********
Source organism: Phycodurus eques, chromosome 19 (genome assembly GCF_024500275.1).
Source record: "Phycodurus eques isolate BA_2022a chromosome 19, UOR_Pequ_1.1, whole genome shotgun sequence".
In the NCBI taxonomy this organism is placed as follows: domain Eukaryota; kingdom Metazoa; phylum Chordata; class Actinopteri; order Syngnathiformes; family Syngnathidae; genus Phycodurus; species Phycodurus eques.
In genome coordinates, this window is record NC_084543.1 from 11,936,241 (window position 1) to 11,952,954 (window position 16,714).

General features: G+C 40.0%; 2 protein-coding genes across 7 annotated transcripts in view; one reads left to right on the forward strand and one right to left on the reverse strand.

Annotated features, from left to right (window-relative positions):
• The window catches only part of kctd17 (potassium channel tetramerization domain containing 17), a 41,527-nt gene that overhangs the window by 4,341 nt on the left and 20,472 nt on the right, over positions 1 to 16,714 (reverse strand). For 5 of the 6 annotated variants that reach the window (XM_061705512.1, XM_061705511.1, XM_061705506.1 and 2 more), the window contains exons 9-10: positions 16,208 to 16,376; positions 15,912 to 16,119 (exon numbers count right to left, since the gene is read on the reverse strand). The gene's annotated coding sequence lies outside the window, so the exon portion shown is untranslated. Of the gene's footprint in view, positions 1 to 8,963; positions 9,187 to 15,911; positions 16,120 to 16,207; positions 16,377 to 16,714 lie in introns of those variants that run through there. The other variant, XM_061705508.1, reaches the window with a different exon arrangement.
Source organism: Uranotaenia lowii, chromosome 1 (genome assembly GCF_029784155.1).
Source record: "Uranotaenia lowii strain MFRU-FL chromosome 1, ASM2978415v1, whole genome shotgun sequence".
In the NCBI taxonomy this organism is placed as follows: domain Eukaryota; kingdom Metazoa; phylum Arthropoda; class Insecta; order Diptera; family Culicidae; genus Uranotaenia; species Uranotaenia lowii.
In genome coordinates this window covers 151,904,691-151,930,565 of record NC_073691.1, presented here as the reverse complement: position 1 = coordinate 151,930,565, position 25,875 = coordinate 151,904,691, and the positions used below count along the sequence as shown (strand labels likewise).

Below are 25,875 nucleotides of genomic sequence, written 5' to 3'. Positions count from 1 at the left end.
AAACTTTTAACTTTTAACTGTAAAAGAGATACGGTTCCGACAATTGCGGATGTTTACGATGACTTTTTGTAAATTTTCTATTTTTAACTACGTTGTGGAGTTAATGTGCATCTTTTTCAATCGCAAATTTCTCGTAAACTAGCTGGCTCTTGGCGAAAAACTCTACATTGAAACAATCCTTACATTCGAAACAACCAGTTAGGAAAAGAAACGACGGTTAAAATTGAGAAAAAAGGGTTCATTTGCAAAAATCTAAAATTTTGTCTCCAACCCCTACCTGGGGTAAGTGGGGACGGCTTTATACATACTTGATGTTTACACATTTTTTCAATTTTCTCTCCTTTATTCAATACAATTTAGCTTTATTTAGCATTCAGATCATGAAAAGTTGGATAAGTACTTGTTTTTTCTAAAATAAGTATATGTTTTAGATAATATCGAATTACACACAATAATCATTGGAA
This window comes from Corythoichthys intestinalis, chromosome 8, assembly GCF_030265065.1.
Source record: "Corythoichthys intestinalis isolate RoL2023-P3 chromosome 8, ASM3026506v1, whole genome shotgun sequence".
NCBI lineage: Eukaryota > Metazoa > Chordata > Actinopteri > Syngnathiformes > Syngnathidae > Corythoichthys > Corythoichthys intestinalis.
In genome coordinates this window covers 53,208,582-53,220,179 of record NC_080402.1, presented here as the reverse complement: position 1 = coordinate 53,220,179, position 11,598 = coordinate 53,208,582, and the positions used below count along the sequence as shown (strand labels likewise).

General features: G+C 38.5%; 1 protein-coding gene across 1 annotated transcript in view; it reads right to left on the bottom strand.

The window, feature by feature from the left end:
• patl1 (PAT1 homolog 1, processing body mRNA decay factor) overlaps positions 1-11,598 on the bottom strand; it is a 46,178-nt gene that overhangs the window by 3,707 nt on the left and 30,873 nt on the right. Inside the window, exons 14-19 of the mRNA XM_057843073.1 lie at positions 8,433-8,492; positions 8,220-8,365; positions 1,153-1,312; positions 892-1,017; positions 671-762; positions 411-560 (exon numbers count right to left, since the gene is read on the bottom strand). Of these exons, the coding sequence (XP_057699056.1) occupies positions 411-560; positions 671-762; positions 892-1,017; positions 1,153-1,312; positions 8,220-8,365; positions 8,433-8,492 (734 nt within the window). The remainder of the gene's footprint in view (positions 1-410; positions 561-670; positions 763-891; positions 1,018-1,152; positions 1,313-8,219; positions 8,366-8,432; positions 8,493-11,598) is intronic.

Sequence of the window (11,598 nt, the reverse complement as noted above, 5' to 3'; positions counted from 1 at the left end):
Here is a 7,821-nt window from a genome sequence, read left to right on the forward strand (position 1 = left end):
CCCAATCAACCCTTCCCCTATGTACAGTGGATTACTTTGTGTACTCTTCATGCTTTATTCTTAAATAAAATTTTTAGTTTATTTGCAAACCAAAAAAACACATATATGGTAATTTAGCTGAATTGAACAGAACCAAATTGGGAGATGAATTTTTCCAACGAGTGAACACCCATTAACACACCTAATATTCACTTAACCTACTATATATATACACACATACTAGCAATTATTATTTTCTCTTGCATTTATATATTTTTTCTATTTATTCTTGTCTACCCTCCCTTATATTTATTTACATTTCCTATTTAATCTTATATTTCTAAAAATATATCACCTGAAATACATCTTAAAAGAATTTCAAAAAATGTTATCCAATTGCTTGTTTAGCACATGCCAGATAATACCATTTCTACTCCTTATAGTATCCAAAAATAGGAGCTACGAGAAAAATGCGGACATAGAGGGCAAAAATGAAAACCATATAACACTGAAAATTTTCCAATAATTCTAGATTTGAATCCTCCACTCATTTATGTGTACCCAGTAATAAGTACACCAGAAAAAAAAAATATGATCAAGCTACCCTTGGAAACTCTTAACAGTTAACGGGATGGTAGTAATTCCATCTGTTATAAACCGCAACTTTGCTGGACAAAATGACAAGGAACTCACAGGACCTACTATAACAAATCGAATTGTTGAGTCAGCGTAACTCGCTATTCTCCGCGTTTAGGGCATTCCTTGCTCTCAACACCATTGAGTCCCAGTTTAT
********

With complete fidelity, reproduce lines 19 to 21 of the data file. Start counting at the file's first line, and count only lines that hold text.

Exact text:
The window, feature by feature from the left end:
• patl1 (PAT1 homolog 1, processing body mRNA decay factor) overlaps positions 1-11,598 on the bottom strand; it is a 46,178-nt gene that overhangs the window by 3,707 nt on the left and 30,873 nt on the right. Inside the window, exons 14-19 of the mRNA XM_057843073.1 lie at positions 8,433-8,492; positions 8,220-8,365; positions 1,153-1,312; positions 892-1,017; positions 671-762; positions 411-560 (exon numbers count right to left, since the gene is read on the bottom strand). Of these exons, the coding sequence (XP_057699056.1) occupies positions 411-560; positions 671-762; positions 892-1,017; positions 1,153-1,312; positions 8,220-8,365; positions 8,433-8,492 (734 nt within the window). The remainder of the gene's footprint in view (positions 1-410; positions 561-670; positions 763-891; positions 1,018-1,152; positions 1,313-8,219; positions 8,366-8,432; positions 8,493-11,598) is intronic.

Sequence of the window (11,598 nt, the reverse complement as noted above, 5' to 3'; positions counted from 1 at the left end):